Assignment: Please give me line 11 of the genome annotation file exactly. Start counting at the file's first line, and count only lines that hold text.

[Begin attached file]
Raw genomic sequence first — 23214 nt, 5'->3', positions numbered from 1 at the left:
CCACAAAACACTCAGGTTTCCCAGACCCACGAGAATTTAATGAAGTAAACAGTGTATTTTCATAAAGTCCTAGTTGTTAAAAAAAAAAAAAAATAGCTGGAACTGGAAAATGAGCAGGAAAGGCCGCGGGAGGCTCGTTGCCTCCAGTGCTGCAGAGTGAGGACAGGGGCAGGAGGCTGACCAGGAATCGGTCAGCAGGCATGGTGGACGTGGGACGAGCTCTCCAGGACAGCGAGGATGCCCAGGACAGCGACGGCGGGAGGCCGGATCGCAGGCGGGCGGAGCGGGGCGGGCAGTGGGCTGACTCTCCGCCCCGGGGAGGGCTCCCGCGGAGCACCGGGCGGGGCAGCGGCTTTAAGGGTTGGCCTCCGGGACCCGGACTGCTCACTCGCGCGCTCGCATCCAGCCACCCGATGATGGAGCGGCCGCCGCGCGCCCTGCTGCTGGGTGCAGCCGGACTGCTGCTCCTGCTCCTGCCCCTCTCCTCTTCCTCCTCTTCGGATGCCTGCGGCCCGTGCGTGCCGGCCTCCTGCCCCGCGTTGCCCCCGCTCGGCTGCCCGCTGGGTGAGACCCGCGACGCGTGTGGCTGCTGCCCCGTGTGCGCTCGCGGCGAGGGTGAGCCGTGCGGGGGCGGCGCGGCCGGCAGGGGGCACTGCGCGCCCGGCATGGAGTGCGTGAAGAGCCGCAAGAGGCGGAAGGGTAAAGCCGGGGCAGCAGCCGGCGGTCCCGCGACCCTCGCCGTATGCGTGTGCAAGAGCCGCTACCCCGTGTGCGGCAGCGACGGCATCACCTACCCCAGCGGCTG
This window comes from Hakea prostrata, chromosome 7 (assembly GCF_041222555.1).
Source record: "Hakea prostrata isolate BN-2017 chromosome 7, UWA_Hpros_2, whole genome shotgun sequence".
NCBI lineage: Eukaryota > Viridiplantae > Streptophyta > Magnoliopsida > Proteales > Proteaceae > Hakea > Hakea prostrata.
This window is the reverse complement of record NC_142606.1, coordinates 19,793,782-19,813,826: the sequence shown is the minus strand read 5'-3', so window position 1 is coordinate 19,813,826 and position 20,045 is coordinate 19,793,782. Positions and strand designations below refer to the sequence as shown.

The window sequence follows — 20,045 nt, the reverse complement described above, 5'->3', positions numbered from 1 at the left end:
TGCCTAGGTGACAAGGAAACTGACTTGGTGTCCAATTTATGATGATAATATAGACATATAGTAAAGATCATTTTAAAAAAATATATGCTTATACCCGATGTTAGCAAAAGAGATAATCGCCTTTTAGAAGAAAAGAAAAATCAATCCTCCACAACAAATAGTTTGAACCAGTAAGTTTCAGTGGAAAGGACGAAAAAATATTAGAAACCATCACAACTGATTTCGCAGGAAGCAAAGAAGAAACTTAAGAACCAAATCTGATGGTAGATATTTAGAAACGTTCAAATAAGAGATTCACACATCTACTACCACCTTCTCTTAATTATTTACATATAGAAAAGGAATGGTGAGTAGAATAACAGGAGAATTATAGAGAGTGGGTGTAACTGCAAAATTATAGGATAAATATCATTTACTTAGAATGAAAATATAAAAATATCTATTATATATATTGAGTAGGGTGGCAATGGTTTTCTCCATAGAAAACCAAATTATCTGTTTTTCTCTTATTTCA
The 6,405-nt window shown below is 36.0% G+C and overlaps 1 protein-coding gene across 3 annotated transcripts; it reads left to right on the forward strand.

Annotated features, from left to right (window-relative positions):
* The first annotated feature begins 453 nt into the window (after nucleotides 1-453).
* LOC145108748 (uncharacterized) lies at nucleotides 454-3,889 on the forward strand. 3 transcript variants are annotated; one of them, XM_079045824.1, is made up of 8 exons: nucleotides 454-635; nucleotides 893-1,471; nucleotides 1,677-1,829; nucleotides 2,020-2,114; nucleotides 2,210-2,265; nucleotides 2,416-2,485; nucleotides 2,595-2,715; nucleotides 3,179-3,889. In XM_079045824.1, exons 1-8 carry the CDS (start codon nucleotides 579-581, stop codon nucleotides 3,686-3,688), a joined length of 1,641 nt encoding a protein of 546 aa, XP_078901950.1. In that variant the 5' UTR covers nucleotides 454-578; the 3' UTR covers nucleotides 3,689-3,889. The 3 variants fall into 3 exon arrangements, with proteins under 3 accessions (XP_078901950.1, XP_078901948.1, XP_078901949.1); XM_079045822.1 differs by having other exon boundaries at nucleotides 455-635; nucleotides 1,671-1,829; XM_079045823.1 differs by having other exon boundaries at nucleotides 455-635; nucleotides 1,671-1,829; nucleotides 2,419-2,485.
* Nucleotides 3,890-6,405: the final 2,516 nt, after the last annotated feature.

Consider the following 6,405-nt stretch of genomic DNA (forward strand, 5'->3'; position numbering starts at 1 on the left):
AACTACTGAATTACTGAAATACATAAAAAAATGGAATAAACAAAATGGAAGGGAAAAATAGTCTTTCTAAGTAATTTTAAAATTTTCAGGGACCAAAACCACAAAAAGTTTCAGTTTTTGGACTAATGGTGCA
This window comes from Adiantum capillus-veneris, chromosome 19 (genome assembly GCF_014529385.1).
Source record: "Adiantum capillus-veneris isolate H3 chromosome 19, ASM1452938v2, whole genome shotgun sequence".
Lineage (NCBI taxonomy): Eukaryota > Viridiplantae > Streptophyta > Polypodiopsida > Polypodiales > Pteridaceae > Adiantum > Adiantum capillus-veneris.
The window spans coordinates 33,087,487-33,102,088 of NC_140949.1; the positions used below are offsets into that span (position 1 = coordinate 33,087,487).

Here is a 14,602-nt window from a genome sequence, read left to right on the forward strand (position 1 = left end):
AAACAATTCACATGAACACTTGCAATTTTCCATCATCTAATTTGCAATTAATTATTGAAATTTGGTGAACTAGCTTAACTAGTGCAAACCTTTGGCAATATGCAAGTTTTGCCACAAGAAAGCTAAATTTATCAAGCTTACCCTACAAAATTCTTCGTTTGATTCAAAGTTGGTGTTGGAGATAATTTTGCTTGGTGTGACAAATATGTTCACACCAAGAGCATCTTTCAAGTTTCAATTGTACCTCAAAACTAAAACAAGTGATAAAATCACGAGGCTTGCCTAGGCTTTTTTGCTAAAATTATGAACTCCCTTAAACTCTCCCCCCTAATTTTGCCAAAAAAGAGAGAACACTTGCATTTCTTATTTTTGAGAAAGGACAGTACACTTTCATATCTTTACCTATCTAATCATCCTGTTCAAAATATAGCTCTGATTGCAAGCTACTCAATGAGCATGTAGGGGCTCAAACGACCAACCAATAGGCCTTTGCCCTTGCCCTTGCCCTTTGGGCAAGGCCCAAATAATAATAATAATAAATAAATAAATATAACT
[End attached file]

* The first annotated feature begins 453 nt into the window (after nucleotides 1-453).